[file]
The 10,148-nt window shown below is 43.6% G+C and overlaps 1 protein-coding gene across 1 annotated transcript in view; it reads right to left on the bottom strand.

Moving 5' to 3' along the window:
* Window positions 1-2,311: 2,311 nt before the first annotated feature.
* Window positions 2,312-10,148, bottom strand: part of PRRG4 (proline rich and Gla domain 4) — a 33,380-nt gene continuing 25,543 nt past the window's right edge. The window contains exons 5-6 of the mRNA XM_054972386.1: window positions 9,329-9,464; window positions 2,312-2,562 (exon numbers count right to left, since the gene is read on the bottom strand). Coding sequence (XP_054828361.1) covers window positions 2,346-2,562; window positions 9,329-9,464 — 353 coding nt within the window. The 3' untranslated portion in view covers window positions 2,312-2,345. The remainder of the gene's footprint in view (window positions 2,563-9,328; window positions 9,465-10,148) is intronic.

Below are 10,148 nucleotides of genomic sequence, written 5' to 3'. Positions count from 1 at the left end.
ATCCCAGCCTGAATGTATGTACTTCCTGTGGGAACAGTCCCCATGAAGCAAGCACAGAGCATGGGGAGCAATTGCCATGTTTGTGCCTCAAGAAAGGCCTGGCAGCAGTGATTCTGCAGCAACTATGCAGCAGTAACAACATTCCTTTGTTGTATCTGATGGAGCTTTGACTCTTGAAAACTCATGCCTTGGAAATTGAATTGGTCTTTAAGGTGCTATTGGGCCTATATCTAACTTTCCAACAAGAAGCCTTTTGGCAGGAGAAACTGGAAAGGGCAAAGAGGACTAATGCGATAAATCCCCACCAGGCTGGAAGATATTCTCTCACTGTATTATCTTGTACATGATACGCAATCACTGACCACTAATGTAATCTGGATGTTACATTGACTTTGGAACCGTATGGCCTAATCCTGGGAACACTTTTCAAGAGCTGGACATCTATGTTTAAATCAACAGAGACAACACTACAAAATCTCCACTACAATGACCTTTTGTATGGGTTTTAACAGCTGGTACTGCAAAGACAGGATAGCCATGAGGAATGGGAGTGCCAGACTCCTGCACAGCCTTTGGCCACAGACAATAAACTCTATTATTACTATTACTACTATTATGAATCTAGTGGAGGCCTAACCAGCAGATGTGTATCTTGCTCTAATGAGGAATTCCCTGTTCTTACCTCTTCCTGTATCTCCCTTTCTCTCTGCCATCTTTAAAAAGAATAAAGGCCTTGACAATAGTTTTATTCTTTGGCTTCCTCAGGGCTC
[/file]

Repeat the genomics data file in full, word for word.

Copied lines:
The 10,148-nt window shown below is 43.6% G+C and overlaps 1 protein-coding gene across 1 annotated transcript in view; it reads right to left on the bottom strand.

Moving 5' to 3' along the window:
* Window positions 1-2,311: 2,311 nt before the first annotated feature.
* Window positions 2,312-10,148, bottom strand: part of PRRG4 (proline rich and Gla domain 4) — a 33,380-nt gene continuing 25,543 nt past the window's right edge. The window contains exons 5-6 of the mRNA XM_054972386.1: window positions 9,329-9,464; window positions 2,312-2,562 (exon numbers count right to left, since the gene is read on the bottom strand). Coding sequence (XP_054828361.1) covers window positions 2,346-2,562; window positions 9,329-9,464 — 353 coding nt within the window. The 3' untranslated portion in view covers window positions 2,312-2,345. The remainder of the gene's footprint in view (window positions 2,563-9,328; window positions 9,465-10,148) is intronic.

Below are 10,148 nucleotides of genomic sequence, written 5' to 3'. Positions count from 1 at the left end.
ATCCCAGCCTGAATGTATGTACTTCCTGTGGGAACAGTCCCCATGAAGCAAGCACAGAGCATGGGGAGCAATTGCCATGTTTGTGCCTCAAGAAAGGCCTGGCAGCAGTGATTCTGCAGCAACTATGCAGCAGTAACAACATTCCTTTGTTGTATCTGATGGAGCTTTGACTCTTGAAAACTCATGCCTTGGAAATTGAATTGGTCTTTAAGGTGCTATTGGGCCTATATCTAACTTTCCAACAAGAAGCCTTTTGGCAGGAGAAACTGGAAAGGGCAAAGAGGACTAATGCGATAAATCCCCACCAGGCTGGAAGATATTCTCTCACTGTATTATCTTGTACATGATACGCAATCACTGACCACTAATGTAATCTGGATGTTACATTGACTTTGGAACCGTATGGCCTAATCCTGGGAACACTTTTCAAGAGCTGGACATCTATGTTTAAATCAACAGAGACAACACTACAAAATCTCCACTACAATGACCTTTTGTATGGGTTTTAACAGCTGGTACTGCAAAGACAGGATAGCCATGAGGAATGGGAGTGCCAGACTCCTGCACAGCCTTTGGCCACAGACAATAAACTCTATTATTACTATTACTACTATTATGAATCTAGTGGAGGCCTAACCAGCAGATGTGTATCTTGCTCTAATGAGGAATTCCCTGTTCTTACCTCTTCCTGTATCTCCCTTTCTCTCTGCCATCTTTAAAAAGAATAAAGGCCTTGACAATAGTTTTATTCTTTGGCTTCCTCAGGGCTC